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Nicolas Coster : «It was a very creative time in my life.»

 By Nicolas, exclusively for Santa Barbara : le site Francais, December 2009

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On last December 13, Nicolas Coster agreed to take on his time to answer exclusively the questions of Santa Barbara : le site Francais. The actor talks about his debuts, the Santa Barbara years as Lionel Lockridge, and his many activities and projects since the end of the show.

The beginnings before Santa Barbara

At first, I'd like you to tell us a little about you : How old are you today ? Where do you live ? How old are your children and what do they do ?

I am 65 ! No ? I lie a lot about my age. How about 75 ? Maybe. Or emotionally about 19 ? I live in Hollywood. I have two grown daughters and a son 19 who is in his second year at New York University.

To know you better, what did you brought from yourself in the character of Lionel Lockridge ?

I always "bring myself" to the character. By that I mean... It is Hamlet in a book when one approaches it. Then one must find the environment, the circumstances and well, LIFE of you in THAT time and with all those elements, which then influence you. If one is playing Romeo in the 16th Century, one HAS to be a good fencer... All Italian gentlemen were. If you are not, you learn. If you need a good range in order to speak the verse with any variation, one has to train the voice to do so. Ultimately, it is a kind of detective story... You seek out all the facts in a play, the character, the time and surroundings and make them real to yourself. The ultimate test of validity to me, is when one can improvise on the theme... Say one is asked by a member of the audience (thank God they don't do it too often), "What School did you go to ?" You can answer that question without blinking.... Now that is the extreme in preparation, but do you get the meaning. It is that kind of comfort with all the influences which make a "real" performance. Therefore, to answer your question somewhat circuitously, one so adopts the manners and habits of the time and place plus those implied by the writer that it seems like character. Ultimately, though it is the imagination which is set free by all that good preparation which propels one into the magic of believing what you are doing. All the rest is simply as I say, "detective work". Then the imagination set free, gives the performance flight.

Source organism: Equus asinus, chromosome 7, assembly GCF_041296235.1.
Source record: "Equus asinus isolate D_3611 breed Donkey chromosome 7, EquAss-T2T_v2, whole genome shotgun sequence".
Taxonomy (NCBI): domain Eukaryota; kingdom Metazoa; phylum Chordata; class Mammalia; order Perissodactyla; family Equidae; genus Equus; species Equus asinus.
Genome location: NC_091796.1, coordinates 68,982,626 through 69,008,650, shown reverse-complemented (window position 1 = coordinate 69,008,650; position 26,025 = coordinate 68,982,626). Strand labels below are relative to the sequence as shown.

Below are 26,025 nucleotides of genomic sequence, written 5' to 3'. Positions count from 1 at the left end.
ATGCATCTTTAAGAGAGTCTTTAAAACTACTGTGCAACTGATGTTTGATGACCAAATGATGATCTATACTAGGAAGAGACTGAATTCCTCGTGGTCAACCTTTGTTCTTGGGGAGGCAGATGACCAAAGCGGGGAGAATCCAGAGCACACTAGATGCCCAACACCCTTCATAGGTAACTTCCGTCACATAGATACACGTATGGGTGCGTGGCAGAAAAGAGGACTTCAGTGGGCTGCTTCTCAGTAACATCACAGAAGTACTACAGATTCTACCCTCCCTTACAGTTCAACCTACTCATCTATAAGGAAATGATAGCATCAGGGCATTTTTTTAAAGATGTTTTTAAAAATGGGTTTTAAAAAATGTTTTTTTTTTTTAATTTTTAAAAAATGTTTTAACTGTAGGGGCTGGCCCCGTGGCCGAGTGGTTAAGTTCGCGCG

You are born in London, England. When did you arrive in the United States and how did you start your acting career ?

I arrived as a very little boy in Canada, escaping what was to become the Second World War. My American mother brought her three children then to the USA where I stayed until 16. At 16 I went back to the UK to The Royal Acadamy of Dramatic Art and started my acting life.

 

The time of Santa Barbara

How did you start in Santa Barbara ?

I was on One Life to Live and Bridget and Jerry Dobson, who created Santa Barbara, asked me to join their great adventure, Santa Barbara. I was enchanted with them and their ideas and came back to California !

In a 1984 press article before Santa Barbara arrives on the air, Lionel was presented as the son of Minx, with whom he fights to earn her fortune. How did Lionel was presented to you at first ?

He was presented as a spoiled rich guy, who has fun, is naughty, but has his redeeming qualities. He loves his kids, loves his wife, who is also great fun, he has a shall we say, "adventurous" marriage, which gets him into trouble. He is educated and as well, they let me bring my own skills (scuba diving, Boat Captain and etc...) to the part !

The couple you formed with Louise Sorel was one of the greatest of all Santa Barbara : funny, unpredictable, but also very mature and sincere. How did you succeed such a magic chemistry between you ?